My tips for pairing cheese and cider:
  • Tideview Vintage Cider Vintage Dry seemed to be the most versatile cider for pairing with cheese. Its neutral flavor and minerality reminded me of sparkling white wine, and it had a similar palate-cleansing effect. Its dryness complemented a variety of cheese styles. Ciders with stronger apple flavor had fewer successful matches.
  • The affinity between apples and cheddar absolutely extends to cider. This is a great place to start with cheese and cider pairing. Experiment with a couple of each, and your experience will guide you in future pairings.
  • Flavor intensity is important to consider when pairing cheese with any beverage. Avoid lopsided choices (such as mild cheese with full-bodied wine or acidic cheese with sweet cider) that will result in one overwhelming its partner.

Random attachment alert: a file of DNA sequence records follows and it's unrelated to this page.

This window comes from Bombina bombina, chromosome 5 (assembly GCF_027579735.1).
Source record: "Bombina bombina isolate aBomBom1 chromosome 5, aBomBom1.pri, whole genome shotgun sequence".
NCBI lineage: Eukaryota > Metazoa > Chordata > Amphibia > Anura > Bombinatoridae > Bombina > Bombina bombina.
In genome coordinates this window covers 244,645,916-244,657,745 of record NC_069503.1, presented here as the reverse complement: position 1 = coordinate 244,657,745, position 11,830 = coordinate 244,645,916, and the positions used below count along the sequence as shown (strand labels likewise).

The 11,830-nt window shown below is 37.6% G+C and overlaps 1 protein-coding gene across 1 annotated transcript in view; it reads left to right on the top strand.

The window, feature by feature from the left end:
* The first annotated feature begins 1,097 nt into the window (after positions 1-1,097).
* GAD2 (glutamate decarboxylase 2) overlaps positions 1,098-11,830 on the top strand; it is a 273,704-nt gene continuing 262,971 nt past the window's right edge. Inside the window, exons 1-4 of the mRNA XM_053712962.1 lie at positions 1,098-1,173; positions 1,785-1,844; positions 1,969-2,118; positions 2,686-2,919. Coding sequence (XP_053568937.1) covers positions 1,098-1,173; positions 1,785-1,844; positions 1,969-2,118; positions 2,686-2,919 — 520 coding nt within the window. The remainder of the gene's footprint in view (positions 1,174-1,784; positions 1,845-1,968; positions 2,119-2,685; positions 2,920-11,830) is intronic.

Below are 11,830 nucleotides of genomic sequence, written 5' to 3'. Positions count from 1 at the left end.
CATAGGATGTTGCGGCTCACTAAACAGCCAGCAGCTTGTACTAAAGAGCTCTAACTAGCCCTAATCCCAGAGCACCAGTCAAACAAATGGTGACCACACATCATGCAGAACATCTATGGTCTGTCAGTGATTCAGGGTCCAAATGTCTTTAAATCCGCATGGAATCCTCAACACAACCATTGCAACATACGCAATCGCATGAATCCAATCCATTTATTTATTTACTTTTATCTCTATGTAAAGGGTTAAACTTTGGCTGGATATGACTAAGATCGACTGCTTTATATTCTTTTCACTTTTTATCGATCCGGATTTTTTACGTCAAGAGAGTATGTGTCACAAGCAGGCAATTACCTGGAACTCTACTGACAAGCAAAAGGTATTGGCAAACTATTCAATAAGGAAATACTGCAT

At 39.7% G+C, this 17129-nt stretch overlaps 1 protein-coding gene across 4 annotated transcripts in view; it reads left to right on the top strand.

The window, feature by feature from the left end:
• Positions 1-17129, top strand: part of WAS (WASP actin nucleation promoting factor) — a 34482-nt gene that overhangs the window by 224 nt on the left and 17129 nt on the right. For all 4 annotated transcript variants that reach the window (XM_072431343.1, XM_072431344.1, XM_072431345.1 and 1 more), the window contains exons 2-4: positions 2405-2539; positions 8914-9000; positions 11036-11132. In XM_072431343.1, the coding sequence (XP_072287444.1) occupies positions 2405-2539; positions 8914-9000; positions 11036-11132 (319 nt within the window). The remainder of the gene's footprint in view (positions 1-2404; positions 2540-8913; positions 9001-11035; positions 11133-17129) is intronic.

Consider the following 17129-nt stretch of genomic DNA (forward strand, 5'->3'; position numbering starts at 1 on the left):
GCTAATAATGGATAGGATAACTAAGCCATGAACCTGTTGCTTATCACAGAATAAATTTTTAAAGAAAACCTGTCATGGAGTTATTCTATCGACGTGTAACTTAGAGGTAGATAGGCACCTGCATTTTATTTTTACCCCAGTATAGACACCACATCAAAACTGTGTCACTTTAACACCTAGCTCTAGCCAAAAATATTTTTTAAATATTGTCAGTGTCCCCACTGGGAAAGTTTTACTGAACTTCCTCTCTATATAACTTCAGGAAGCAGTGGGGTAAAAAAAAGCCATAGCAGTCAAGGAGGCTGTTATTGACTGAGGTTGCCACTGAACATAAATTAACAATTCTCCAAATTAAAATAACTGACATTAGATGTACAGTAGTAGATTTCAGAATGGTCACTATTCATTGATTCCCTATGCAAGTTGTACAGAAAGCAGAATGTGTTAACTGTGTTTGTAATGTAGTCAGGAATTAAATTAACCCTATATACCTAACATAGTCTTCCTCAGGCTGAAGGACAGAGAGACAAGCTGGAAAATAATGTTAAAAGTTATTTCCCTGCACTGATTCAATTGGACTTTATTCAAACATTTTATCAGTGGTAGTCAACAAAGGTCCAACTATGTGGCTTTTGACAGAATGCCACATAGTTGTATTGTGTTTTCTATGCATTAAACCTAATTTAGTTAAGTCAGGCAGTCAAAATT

The cheeses for this workshop were provided by Rubiner's cheese shop in Great Barrington, MA, and were presented by Rubiner's manager, Laura Simon. Some of the cheeses will be difficult to find and can be ordered from Rubiner's.

Cider Day organizer, Ben Watson, presented the ciders at this and other events throughout the weekend festival. Attendees included cider novices and connoisseurs, home brewers, and vendors from across the US, Canada, and even Australia.


Rubiner's Cheesemongers and Grocers

264 Main St, Great Barrington, MA, 01230